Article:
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In The Garden: Get Your Fruit On

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In The Garden: Get Your Fruit On

Growing fruit trees has experienced a ground swell of interest over the past few years. There’s no better time of the year than right now to make your purchases at your local garden retailer, as the selection doesn’t get any better as the season wears on.

In southern Ontario, the apple is the number one fruit tree of choice. The McIntosh apple was developed here. A lonely apple tree, without a mate, might yield some fruit, but it’s advisable to have two apple trees. If there’s an apple tree nearby in full flower at the same time as said tree, both will produce many more apples.

Insects and disease are an ongoing concern, and many people want to know if they should spray. The answer is yes. I have 40 apple trees in my 10-acre garden and I spray them all with dormant spray in April before the blossoms break open, and again after the blossoms drop (around the beginning of June). I apply a combination of End All insecticide, along with garden sulphur or the lime sulphur that comes in the dormant spray kit. These products are safe to use and environmentally responsible.

The cross-pollination category that requires mates to maximize their fruiting also include pear, cherry and plum trees. However, sour cherries, like Montmorency, are self-fruitful (pollinated by pollen from another flower on the same fruit tree). A Canadian introduction called Stella, which is classified as a sweet cherry, does not need a mate.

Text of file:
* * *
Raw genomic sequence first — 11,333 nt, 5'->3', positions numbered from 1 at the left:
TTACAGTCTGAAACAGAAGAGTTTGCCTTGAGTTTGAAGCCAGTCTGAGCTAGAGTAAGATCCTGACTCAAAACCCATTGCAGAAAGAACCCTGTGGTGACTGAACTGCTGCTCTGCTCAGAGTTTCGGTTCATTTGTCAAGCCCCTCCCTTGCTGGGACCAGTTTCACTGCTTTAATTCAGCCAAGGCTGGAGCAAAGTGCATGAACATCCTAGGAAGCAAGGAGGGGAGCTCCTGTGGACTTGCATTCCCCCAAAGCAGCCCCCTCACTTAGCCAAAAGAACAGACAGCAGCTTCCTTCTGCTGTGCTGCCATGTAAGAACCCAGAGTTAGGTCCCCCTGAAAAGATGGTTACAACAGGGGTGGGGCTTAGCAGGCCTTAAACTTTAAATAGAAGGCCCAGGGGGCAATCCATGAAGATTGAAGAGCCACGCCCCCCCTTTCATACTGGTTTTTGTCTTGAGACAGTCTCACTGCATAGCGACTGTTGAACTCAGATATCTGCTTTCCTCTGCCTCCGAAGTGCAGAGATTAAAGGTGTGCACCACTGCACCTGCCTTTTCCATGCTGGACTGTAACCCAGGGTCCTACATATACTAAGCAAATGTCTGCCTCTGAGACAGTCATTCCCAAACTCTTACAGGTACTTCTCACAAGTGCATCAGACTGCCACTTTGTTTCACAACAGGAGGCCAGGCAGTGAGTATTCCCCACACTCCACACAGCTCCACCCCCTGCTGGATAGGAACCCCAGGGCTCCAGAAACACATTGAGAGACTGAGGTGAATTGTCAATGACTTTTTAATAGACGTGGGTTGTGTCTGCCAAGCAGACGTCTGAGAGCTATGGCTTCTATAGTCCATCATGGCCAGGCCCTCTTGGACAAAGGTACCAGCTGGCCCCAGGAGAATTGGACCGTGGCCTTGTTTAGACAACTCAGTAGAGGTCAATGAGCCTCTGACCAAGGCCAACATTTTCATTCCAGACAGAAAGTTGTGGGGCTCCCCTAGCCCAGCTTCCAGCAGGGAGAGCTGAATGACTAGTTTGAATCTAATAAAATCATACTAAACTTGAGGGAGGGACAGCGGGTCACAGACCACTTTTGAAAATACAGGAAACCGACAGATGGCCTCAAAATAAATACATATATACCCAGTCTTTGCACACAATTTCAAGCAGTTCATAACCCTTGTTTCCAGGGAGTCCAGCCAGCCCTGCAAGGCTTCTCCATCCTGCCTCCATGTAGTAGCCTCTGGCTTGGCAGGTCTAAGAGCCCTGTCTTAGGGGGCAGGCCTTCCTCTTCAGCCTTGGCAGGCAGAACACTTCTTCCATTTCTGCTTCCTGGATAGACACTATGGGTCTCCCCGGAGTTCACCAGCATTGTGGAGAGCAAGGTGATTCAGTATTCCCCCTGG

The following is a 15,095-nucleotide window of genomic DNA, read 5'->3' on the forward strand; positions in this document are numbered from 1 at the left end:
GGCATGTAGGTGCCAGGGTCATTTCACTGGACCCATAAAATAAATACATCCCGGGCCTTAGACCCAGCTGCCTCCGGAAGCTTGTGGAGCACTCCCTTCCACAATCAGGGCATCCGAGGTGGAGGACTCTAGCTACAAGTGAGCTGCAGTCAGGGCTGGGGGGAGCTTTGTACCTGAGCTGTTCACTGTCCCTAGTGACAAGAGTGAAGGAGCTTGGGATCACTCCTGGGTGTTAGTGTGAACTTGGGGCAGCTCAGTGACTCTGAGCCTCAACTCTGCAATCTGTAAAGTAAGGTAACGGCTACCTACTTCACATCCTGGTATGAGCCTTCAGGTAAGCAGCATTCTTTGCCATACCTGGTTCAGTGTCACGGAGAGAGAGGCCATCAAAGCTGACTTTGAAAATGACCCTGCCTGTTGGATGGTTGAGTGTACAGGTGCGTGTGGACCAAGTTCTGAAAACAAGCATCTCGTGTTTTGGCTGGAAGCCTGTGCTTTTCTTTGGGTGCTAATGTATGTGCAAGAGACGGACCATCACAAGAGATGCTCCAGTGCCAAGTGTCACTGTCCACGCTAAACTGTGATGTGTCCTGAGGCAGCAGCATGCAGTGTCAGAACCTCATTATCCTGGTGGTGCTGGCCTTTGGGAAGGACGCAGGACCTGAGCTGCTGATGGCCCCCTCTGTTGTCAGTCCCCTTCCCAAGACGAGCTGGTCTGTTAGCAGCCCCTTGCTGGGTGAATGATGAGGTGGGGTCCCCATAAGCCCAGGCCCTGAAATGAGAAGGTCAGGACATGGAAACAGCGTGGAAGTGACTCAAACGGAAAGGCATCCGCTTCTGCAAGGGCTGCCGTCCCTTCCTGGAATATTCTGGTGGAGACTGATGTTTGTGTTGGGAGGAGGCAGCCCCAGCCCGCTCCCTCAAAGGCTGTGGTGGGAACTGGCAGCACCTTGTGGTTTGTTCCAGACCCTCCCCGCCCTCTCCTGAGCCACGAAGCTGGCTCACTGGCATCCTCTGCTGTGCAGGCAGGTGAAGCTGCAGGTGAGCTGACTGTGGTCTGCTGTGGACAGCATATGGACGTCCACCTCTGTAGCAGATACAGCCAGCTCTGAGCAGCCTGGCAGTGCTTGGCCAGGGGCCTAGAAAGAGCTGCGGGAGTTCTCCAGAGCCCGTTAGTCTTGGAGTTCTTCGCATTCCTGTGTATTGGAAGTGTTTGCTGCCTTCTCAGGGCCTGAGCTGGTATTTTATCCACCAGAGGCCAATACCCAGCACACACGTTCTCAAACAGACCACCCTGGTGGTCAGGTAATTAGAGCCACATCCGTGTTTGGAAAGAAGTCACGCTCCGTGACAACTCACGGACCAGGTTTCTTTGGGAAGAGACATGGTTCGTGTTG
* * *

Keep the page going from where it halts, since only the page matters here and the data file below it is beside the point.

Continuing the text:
Self-fruitful fruit trees include peach, apricot and nectarine, and they all need a good pruning after the winter. Each spring I assess the winter damage on my trees and prune out any dead wood. Then I open the tree up to the sun and wind by pruning out the heaviest wood right down into the heart of the tree. This makes for odd looking trees, but great fruit.

Pears are the easiest fruit to grow. They generally do not like to be pruned, and they are the least susceptible to insect and disease problems. For the most part, your tree will be overloaded with fruit every second year.

Canadian-grown fruit trees provide some assurance that the tree is hardy to your area, and suitable for growing in our weather and soil conditions.

Plant all fruit trees in open, nutrient rich soil. Peaches really enjoy a soil mix that is 50 per cent sand. Never plant a fruit tree in a depression where water accumulates, as none of them enjoy wet feet. Plant high, dig a wide hole about a metre in diameter, and use three or four bags of quality planting soil mix. Stake your trees for the first three or four years, and in the fall put a spiral plastic rodent protector on the trunk to prevent rabbit damage.

In her book, Growing Urban Orchards, Susan Poizner explores the ups and downs, as well as the how-to’s, of caring for fruit trees in the city. OrchardPeople.com

Mark Cullen is an expert gardener, author and broadcaster. Check out his new book The New Canadian Garden published by Dundurn Press. Follow him on Twitter @MarkCullen4 and on Facebook. Sign up for his free monthly newsletter at MarkCullen.com

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